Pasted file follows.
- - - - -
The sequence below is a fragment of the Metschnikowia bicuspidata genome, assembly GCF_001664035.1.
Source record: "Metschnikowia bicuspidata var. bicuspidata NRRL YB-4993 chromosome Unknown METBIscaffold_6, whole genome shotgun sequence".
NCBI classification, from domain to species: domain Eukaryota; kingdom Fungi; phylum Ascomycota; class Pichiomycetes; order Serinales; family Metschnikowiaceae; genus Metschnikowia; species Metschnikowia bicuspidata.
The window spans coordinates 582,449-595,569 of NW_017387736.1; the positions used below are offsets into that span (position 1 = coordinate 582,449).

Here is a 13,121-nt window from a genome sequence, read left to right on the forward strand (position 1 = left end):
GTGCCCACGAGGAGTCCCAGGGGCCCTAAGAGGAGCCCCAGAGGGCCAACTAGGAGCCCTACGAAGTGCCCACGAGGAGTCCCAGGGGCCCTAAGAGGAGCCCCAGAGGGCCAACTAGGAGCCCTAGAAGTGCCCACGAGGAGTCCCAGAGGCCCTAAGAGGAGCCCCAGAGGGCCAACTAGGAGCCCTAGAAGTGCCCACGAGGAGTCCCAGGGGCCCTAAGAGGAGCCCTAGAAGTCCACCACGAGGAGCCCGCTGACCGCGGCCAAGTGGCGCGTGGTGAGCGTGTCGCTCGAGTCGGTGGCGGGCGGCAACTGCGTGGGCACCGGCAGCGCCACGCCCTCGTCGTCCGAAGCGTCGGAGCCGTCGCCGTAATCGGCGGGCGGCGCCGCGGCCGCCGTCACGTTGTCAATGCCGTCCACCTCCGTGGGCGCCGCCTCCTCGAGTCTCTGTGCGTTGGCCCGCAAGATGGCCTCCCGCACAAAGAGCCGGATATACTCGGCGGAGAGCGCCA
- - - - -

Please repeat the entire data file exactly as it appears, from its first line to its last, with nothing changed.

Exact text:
The sequence below is a fragment of the Metschnikowia bicuspidata genome, assembly GCF_001664035.1.
Source record: "Metschnikowia bicuspidata var. bicuspidata NRRL YB-4993 chromosome Unknown METBIscaffold_6, whole genome shotgun sequence".
NCBI classification, from domain to species: domain Eukaryota; kingdom Fungi; phylum Ascomycota; class Pichiomycetes; order Serinales; family Metschnikowiaceae; genus Metschnikowia; species Metschnikowia bicuspidata.
The window spans coordinates 582,449-595,569 of NW_017387736.1; the positions used below are offsets into that span (position 1 = coordinate 582,449).

Here is a 13,121-nt window from a genome sequence, read left to right on the forward strand (position 1 = left end):
GTGCCCACGAGGAGTCCCAGGGGCCCTAAGAGGAGCCCCAGAGGGCCAACTAGGAGCCCTACGAAGTGCCCACGAGGAGTCCCAGGGGCCCTAAGAGGAGCCCCAGAGGGCCAACTAGGAGCCCTAGAAGTGCCCACGAGGAGTCCCAGAGGCCCTAAGAGGAGCCCCAGAGGGCCAACTAGGAGCCCTAGAAGTGCCCACGAGGAGTCCCAGGGGCCCTAAGAGGAGCCCTAGAAGTCCACCACGAGGAGCCCGCTGACCGCGGCCAAGTGGCGCGTGGTGAGCGTGTCGCTCGAGTCGGTGGCGGGCGGCAACTGCGTGGGCACCGGCAGCGCCACGCCCTCGTCGTCCGAAGCGTCGGAGCCGTCGCCGTAATCGGCGGGCGGCGCCGCGGCCGCCGTCACGTTGTCAATGCCGTCCACCTCCGTGGGCGCCGCCTCCTCGAGTCTCTGTGCGTTGGCCCGCAAGATGGCCTCCCGCACAAAGAGCCGGATATACTCGGCGGAGAGCGCCA